VBA to T-SQL via TDD: Step 2

Step 2. Build a "test table population query" in Microsoft Access

VBA to T-SQL via TDD: Step 2

This is Part 2 of my series on converting a VBA function to a SQL Server scalar function using test driven development.  As a proof of concept, I will be re-implementing the VBA Round function (which uses bankers rounding) as a SQL Server scalar function.

After identifying test data in Microsoft Access, the next step is to make it as easy as possible to move that data into SQL Server so that we can run our tests.  

There are a few different approaches you can take.  If you have a large amount of test data (thousands of records or more), you probably want to use the SQL Server bulk copy utility.  If you have fewer records, I prefer a simpler approach: writing a SELECT query in Access that returns an INSERT INTO...VALUES statement for each row of test data.

Query Results

I think the concept is easiest to explain if we work backwards from the finished result.  

Here is the output from the sample query (I'm using using the sample data I showed in Step 1):

Sample Query

Here is the SQL statement used to build the output shown above:

SELECT "INSERT INTO RoundTestData " & 
 "  (NumberToRound, NumDigitsAfterDecimal, ExpectedValue) " & 
 "VALUES (" 
 & [NumberToRound] & ", "
 & [NumDigitsAfterDecimal] & ","
 & Round(NumberToRound, NumDigitsAfterDecimal) & ")" AS TSQL
FROM RoundTestData;

Query Explanation

The query has a single field: the generated T-SQL that we will be executing against our SQL Server test database.

The first n - 1 fields are the inputs to whatever function in VBA we are trying to migrate to SQL Server.  In this case, those are the two inputs to the VBA Round function:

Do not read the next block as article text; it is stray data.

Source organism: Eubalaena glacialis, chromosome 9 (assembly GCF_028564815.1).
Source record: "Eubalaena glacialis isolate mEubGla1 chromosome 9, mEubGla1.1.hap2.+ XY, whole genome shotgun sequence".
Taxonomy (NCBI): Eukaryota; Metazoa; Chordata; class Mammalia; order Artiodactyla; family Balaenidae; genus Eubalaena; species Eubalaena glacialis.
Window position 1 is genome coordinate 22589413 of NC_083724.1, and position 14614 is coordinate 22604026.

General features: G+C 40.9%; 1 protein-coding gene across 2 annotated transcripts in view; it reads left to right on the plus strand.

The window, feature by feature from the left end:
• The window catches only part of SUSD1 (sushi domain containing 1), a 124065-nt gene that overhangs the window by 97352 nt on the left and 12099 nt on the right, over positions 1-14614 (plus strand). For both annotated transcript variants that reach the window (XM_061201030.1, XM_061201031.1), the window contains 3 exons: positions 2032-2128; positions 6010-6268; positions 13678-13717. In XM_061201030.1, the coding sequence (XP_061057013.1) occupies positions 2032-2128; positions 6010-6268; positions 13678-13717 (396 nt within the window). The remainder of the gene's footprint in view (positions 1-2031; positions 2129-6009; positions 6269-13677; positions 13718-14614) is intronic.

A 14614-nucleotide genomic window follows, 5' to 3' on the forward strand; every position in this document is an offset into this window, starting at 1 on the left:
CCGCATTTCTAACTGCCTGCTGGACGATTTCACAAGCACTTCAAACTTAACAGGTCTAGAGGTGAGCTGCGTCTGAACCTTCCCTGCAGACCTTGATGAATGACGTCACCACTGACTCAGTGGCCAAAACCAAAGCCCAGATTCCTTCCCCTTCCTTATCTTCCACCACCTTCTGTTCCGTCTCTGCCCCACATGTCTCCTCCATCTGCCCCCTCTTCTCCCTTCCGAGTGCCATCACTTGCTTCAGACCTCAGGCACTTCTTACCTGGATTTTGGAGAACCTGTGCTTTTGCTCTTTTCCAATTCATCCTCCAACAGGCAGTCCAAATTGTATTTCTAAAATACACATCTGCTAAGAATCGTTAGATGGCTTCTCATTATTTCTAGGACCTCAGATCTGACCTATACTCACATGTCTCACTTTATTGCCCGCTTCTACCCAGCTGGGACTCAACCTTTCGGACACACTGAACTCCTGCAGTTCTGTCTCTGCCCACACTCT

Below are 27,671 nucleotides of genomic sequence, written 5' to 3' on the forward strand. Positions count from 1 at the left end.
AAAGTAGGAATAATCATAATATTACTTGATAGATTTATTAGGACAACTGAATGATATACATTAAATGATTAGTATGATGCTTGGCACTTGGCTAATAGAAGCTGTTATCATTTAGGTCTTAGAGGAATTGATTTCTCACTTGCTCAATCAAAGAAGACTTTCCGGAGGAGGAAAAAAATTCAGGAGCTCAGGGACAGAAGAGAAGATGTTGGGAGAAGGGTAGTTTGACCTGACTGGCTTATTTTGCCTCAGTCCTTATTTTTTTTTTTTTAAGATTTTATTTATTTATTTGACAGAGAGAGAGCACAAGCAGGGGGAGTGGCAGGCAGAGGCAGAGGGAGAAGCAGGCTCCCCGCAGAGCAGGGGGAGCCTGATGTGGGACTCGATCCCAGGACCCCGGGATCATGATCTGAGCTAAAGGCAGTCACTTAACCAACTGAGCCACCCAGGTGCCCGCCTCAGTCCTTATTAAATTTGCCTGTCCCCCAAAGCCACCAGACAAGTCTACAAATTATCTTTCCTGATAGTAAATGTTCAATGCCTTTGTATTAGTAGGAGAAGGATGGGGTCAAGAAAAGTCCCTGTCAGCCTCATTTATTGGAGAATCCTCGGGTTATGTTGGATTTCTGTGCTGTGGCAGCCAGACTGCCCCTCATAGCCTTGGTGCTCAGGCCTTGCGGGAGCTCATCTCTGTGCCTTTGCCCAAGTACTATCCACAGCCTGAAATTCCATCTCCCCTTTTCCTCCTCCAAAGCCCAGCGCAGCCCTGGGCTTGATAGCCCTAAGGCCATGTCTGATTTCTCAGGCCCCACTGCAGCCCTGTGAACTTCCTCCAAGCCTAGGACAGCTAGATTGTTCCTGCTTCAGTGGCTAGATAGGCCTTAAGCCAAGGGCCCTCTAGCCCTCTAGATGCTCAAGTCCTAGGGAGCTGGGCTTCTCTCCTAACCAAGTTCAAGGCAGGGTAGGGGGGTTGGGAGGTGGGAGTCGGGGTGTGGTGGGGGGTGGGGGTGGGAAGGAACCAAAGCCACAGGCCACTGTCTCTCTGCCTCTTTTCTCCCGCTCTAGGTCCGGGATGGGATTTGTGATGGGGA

1. Number
  2. NumDigitsAfterDecimal

The nth field is the actual output of the function (i.e., the expected value).  

The way we generate the expected value is to call the function as part of our Access query.  We use the values from the first n - 1 fields to pass as inputs to the function.  That function call can be seen in the second-to-last line in the sample SQL statement above: Round(NumberToRound, NumDigitsAfterDecimal).

Finally, note the double-quotes and ampersands in the Access SQL.  Those are required because we are building a single string field (the INSERT INTO statement).  We will copy and paste the results of this query into SQL Server Management Studio and execute them as part of Step 4.

Referenced articles

How to Convert a VBA Function to a SQL Server Scalar Function
MS Access Developers Can Remove All the Risk From This Complex Process With These 3 Words
Trust But Verify
What Ronald Reagan’s Words Can Teach Us About the Sample Code We Find on the Internet

External references

bcp Utility - SQL Server
The bulk copy program (bcp) utility bulk copies data between an instance of SQL Server and a data file in a user-specified format.
Round function (Visual Basic for Applications)